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Q and A with Jacques Villeneuve
Speaking to his official website, Jacques Villeneuve confirmed that he is about to release his debut album, Private Paradise and explained his motivation and the process behind putting it all together…

Jacques, tell us a bit about where this album came from...
Well, it came from loving music to start with and you can't get into music or making an album if you don't love music. Well, some people do but it always comes out in the end. I bought a guitar in '96 when I started racing in Formula One, and started writing some songs. Finally last year I decided to rent a studio and to record them properly and professionally to see how they would sound and then of course the goal was to release it. The only way you can do something properly and get the right people involved is if it is ultimately going to be released.

This isn't just a passing interest - you buy thousands of CDs and you really know your music. Explain a little bit about that and also about the challenge of becoming as good at music as you were at motorsport...
I am stupidly passionate about music, it has become a bit of drug. I buy tons of CDs - and some of them are not that good, I spend days listening to each and every one of them, putting notes on every song to know which songs are good and which songs are bad so that when you do your little MP3 collection you know which songs to put on and so on. It makes my wife crazy, but you know it's cheaper than buying watches or stuff like that! It's not a passing interest, you either love music or you don't, and if you do then it remains.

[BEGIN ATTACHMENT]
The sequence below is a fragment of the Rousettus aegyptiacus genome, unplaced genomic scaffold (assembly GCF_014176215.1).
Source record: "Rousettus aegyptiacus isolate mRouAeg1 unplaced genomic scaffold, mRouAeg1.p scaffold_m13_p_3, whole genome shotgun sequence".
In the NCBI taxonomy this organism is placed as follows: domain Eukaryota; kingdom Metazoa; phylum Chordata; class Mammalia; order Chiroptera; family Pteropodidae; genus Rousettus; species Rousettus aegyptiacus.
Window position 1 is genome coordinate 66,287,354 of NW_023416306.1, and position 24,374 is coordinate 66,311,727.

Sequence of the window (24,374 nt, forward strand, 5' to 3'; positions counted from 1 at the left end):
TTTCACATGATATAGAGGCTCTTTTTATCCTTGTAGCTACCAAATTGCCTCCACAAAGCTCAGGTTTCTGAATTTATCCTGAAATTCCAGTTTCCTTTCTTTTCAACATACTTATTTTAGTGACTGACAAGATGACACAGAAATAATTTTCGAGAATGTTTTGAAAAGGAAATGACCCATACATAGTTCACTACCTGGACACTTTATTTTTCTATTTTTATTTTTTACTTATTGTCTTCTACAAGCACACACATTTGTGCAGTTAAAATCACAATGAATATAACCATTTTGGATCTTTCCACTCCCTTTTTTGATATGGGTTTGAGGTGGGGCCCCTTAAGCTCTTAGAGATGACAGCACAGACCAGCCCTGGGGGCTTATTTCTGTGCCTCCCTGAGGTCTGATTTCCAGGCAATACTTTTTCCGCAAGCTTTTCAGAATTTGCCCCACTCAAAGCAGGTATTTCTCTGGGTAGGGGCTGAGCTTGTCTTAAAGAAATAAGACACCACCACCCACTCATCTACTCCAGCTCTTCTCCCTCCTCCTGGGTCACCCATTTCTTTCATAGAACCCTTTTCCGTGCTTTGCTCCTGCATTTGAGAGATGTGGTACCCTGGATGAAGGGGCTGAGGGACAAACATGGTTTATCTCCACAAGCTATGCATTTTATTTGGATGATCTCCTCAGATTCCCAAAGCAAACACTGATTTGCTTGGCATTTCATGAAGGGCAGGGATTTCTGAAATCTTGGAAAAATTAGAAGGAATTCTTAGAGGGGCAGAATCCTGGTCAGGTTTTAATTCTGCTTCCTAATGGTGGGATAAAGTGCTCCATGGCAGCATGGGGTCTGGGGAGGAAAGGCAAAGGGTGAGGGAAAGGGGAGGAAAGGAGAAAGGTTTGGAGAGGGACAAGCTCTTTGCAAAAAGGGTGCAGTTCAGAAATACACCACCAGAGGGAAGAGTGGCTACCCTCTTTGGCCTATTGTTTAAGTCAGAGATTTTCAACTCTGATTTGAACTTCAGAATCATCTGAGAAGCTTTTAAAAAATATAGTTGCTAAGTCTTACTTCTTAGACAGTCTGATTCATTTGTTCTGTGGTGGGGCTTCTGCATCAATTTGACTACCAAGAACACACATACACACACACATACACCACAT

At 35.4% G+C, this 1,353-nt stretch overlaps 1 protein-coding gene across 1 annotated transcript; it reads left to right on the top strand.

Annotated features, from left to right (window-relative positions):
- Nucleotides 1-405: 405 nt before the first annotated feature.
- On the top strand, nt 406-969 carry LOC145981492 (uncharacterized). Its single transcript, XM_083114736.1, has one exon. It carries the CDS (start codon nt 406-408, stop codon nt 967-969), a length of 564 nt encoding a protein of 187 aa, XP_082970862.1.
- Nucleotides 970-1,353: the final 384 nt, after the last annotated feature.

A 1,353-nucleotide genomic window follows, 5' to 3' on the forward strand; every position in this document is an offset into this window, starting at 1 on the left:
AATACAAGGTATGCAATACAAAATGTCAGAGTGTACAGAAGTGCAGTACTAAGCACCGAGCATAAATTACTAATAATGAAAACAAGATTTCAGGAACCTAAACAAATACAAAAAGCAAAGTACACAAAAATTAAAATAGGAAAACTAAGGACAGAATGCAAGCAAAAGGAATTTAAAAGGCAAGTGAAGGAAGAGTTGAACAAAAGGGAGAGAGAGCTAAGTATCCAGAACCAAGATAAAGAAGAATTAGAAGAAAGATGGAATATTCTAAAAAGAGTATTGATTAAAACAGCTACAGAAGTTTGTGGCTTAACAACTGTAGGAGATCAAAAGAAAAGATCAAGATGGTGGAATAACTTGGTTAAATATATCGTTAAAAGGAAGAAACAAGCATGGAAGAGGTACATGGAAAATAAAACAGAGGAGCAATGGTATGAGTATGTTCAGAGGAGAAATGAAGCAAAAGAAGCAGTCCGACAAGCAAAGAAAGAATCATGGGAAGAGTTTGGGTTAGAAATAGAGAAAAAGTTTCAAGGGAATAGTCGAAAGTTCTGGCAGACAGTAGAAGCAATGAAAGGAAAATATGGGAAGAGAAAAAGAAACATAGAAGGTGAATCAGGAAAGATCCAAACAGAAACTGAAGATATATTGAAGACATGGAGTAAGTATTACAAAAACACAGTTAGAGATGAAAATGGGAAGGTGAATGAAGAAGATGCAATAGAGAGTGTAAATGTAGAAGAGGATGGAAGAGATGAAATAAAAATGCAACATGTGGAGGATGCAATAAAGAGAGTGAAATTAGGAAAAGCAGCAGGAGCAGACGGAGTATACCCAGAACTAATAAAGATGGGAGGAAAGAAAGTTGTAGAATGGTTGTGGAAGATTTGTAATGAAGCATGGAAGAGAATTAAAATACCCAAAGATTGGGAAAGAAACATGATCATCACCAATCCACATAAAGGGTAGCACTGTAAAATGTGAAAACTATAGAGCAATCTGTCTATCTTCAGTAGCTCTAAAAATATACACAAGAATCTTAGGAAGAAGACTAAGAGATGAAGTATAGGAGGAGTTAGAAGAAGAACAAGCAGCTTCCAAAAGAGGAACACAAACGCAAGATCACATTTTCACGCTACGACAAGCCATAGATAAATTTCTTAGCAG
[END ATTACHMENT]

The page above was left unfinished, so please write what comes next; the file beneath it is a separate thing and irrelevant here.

My career has been racing and I don't plan on music being a career, because a career brings a lot of obligations and a lot of stuff that you don't actually want to do. You kind of have to be slightly politically correct, you have to bend over backwards to please people here and there, and other stuff that you don't want to do. So the plan is to keep it as a professional hobby! If I can reimburse my investment into recording the album, and buying the equipment from the studio then that would be good enough. Of course, the more sales, the happier I will be. The more you put your soul, time and effort into a project, the more you want it to be kind of successful.

How did the release of the first single go and how have things gone so far?
We released the first single at the Canadian Grand Prix last year. It was a French-Canadian song called 'Accepterais-tu?' - not a song I wrote. It wasn't a full release, we had it for sale in Newtown, my restaurant, and on iTunes, because I'd been talking about releasing the album, we needed something out for the Grand Prix and I was hoping it would accelerate the launch of album. It was very well received and so I was quite happy.

It all happened extremely fast. It was a bit of a surprise to see how slow the music industry moves compared to racing and so we kind of made everyone work faster than they were used to, which was kind of fun and a bit of stress! In the winter I was so busy with racing and focusing on the coming of my child that I put the album project on the side-burner for a while. It was completed, but I need to look at things like the distribution and the less fun parts of it, so we decided to wait until the baby was born to get into it again. We will have another single out soon but the big news is that the album will be out on the 19th of February.

Can you give us some details of the album?
The album is called Private Paradise and it has 13 songs on it, four in French and nine in English. It's coming out on the 19th February in Montreal. We will do the release at my restaurant Newtown. I wrote six tracks on the album, and another track was co-written with my sister Melanie. That one is a song about our dad - she started to write it after his death in the early '80s and then I finished it a few years ago.